Media usually picture assistive robots as a panacea that will solve all problems of our aging society. On the other extreme, many movies show robots coming to life and killing people. These two opposing scenarios make people hesitate about using an ARM.
Another barrier to the acceptance of ARMs is the fact that some caregivers (e.g., parents) don’t believe it is socially acceptable and feel guilty about replacing their loving caregiving by something as cold and heartless as a robot. Some caregivers may even fear losing their jobs.
Social isolation arising from the independence provided by an ARM can also be a concern. This should be counterbalanced with the fact that a more independent end user has more choices on where to be and with whom, giving him or her more social possibilities in the end.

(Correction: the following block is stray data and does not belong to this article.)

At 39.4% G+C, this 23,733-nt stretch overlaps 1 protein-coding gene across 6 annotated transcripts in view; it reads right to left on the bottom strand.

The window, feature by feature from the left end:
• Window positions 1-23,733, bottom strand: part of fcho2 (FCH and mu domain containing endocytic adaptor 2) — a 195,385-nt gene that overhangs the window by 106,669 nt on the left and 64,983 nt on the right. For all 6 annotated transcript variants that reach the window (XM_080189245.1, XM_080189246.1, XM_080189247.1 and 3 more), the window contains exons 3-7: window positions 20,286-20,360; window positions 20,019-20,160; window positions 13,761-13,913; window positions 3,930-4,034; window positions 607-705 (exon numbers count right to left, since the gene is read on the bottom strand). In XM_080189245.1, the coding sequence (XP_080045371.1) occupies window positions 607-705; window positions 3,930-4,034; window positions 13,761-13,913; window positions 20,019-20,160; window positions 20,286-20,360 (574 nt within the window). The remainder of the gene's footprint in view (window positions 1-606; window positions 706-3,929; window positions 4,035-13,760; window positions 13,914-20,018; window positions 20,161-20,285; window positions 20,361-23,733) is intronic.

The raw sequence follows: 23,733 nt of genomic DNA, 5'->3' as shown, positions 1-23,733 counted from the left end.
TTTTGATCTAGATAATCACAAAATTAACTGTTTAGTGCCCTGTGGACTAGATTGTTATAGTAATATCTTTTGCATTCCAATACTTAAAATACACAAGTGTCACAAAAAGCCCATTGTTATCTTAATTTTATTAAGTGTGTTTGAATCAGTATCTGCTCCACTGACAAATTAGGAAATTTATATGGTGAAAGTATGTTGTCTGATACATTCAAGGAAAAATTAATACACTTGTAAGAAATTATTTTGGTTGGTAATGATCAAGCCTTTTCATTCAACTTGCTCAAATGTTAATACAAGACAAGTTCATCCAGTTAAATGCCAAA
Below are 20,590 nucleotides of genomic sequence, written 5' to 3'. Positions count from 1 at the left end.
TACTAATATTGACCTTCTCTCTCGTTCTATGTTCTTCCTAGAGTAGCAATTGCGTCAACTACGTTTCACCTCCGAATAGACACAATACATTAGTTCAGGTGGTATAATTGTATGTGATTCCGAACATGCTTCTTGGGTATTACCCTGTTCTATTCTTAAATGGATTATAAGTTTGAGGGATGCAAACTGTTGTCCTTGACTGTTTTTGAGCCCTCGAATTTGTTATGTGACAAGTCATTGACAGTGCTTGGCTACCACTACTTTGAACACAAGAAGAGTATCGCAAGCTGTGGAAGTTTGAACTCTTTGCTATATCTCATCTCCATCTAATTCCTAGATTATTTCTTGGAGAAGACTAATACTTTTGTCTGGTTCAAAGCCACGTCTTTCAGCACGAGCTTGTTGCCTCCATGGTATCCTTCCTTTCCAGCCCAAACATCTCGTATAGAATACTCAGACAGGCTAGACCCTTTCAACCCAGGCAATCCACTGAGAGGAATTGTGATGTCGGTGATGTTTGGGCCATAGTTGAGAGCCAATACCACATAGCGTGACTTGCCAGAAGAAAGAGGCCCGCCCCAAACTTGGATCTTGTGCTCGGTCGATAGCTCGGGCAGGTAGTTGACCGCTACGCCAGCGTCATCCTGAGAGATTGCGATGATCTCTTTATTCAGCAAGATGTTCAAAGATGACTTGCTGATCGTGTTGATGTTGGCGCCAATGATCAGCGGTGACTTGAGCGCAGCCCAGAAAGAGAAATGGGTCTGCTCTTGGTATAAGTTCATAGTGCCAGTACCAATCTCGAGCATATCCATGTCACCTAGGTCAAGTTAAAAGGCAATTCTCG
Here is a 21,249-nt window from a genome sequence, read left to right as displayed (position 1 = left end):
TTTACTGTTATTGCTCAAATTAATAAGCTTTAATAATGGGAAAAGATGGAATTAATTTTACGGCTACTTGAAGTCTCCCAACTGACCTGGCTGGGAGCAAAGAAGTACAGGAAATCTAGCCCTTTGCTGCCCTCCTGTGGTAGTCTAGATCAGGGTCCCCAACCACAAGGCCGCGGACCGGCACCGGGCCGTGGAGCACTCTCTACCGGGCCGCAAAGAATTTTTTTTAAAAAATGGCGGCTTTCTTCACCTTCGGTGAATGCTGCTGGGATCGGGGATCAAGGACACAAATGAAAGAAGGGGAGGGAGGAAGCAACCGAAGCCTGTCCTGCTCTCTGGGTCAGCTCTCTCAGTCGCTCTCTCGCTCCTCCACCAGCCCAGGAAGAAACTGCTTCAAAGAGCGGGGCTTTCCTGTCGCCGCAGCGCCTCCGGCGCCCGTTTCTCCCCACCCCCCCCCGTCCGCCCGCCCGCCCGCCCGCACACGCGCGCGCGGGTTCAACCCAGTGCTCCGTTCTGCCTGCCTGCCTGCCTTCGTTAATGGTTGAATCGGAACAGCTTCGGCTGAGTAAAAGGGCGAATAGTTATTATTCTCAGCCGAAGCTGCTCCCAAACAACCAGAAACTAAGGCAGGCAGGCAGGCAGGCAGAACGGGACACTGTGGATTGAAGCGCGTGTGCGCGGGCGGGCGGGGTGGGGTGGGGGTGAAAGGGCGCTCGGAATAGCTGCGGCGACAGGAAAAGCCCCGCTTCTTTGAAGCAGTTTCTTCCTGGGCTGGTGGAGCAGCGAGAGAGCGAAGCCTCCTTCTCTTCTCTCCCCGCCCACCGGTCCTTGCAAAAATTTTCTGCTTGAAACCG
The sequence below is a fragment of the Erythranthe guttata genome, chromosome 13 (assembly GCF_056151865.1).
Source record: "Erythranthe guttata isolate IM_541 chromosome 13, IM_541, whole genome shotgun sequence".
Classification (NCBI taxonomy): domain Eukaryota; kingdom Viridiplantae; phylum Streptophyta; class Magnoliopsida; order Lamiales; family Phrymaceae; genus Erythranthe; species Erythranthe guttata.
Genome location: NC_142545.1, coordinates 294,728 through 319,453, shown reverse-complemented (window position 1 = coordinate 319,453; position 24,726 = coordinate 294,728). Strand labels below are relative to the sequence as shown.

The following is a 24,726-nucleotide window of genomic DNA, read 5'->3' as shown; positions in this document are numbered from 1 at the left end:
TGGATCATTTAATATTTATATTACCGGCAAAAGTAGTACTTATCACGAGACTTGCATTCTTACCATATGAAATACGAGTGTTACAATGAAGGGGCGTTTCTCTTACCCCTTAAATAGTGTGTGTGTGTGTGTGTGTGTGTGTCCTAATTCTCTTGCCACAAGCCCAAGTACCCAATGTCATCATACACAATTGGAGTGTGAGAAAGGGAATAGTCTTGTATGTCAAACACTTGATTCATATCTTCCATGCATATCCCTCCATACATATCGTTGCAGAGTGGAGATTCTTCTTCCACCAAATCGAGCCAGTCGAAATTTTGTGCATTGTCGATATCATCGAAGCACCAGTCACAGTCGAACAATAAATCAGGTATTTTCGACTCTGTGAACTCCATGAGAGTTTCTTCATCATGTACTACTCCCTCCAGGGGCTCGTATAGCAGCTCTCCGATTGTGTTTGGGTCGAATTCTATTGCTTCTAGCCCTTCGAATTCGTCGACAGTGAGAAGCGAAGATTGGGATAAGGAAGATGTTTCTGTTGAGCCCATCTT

One factor that is important with respect to ARM acceptance is that, in general, no one wants to look different (see Chapter 10). So, again generally speaking, people in a wheelchair want to look as “normal” as possible. Adding a robot to the wheelchair does not help with this appearance.
Also, a saying often heard is: “This is not going to work for my (client/son/ daughter).” This comment is made without consulting the potential end user. An open mind, without prejudice and putting the end user at the center of the process, could help arriving at a good decision (please refer to the Human Activity Assistive Technology [HAAT] model briefly described in Chapter 1).